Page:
Per Person Fare
If you’ve already made the above mistake of agreeing to a fixed fare with the driver, this can be an add-on scam. Let’s say it’s a short trip and you agree to 15 TL for your group. Once you arrive at your destination, the driver will argue that the fare is for each person in your group.
- How to Avoid – taxi fares are always per vehicle and should never be per person. Stick to using the meter from an official taxi and don’t agree on the fare ahead of time unless you know the exact route of how to get where you are going and how much it should be.
The “Private” Taxi Driver
There are nearly 20,000 registered and licensed taxis in Istanbul alone. There are also thousands of taxi drivers who are not licensed or operate as “private” drivers.
You may find these unlicensed drivers working in different hot spots of the city hawking customers instead of waiting at a taxi rank. They may claim to offer a better deal than official taxis, but in the end, most will not.
- How to Avoid – only take official taxis which are yellow or blue. They will have a “taksi” sign on the roof and have a meter built into the mirror or dashboard. They will also be clearly labeled with their affiliation to an airport, hotel/resort, or neighborhood taxi rank. Most hotels will be able to call one for you or direct you to the nearest taxi rank. Also, an official taxi will allow you to get a receipt or “fatura” if needed.
The “Nightime” Fare
The taxi driver may switch the meter to the “gece” (nighttime) rate during the day, which is more expensive. Nighttime rates are no longer allowed, and all taxis operate at a standard rate regardless of the time of day.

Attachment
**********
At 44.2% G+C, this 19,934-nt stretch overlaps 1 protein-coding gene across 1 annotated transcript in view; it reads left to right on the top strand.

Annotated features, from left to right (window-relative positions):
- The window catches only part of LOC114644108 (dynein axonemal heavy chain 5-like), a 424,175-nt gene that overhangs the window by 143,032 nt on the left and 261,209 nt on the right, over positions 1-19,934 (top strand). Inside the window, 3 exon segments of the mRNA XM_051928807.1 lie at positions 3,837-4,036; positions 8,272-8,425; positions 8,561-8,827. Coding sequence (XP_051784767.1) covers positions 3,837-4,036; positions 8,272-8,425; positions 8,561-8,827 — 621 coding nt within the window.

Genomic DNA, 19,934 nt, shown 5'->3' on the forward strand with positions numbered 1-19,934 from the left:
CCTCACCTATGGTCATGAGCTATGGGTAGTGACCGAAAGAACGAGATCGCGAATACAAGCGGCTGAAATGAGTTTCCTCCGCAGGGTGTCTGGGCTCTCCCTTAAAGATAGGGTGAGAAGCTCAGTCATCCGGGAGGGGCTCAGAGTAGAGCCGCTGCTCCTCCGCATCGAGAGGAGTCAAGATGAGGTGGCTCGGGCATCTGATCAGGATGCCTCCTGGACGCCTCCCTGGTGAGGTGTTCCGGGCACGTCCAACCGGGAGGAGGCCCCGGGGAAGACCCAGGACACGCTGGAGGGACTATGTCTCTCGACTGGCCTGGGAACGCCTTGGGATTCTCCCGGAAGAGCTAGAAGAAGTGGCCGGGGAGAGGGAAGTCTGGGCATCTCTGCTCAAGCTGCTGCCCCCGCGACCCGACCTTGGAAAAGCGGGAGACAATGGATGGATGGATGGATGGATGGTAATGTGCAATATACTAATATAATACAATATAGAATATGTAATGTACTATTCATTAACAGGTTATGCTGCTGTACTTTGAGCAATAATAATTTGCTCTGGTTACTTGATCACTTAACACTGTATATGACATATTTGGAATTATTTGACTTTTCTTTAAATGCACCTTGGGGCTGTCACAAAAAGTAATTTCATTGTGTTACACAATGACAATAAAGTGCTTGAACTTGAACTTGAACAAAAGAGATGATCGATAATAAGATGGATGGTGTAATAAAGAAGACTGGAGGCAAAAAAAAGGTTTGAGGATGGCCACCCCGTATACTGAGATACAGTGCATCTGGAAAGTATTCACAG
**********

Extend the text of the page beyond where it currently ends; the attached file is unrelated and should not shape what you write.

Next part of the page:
- How to Avoid – make sure the meter says “gündüz” (daytime). If you do not see this, speak up, get out, and find a new taxi.
Higher Starting Fare
Let’s say your taxi driver just dropped off another customer after a short trip, leaving a small fare on the meter (10-20 TL). Instead of resetting the meter, your driver leaves this as the starting fare, so you end up paying more than you should.
- How to Avoid – be sure to check the meter upon entering and when you start moving. The meter should display 4 TL as the starting flat rate. The fare should increase by 2.5 TL with every kilometer. If stuck in traffic not moving or waiting for you, .30 TL will be added per minute.
The Rigged Meter
This may not be as common as the other tricks, but it is still something you should watch out for. The meter will be at the bottom of the dashboard by the gearshift, and it may have been previously rigged up by the driver.
The driver may covertly touch a button on the meter while you are not looking as he rests his hand on the gearshift. This can add to or bump up the fare increment.
- How to Avoid – if you are in a group, have one person sit upfront so they can keep a close eye on the meter. Be sure to check the meter every 5-10 minutes and make sure you are going at the correct fare.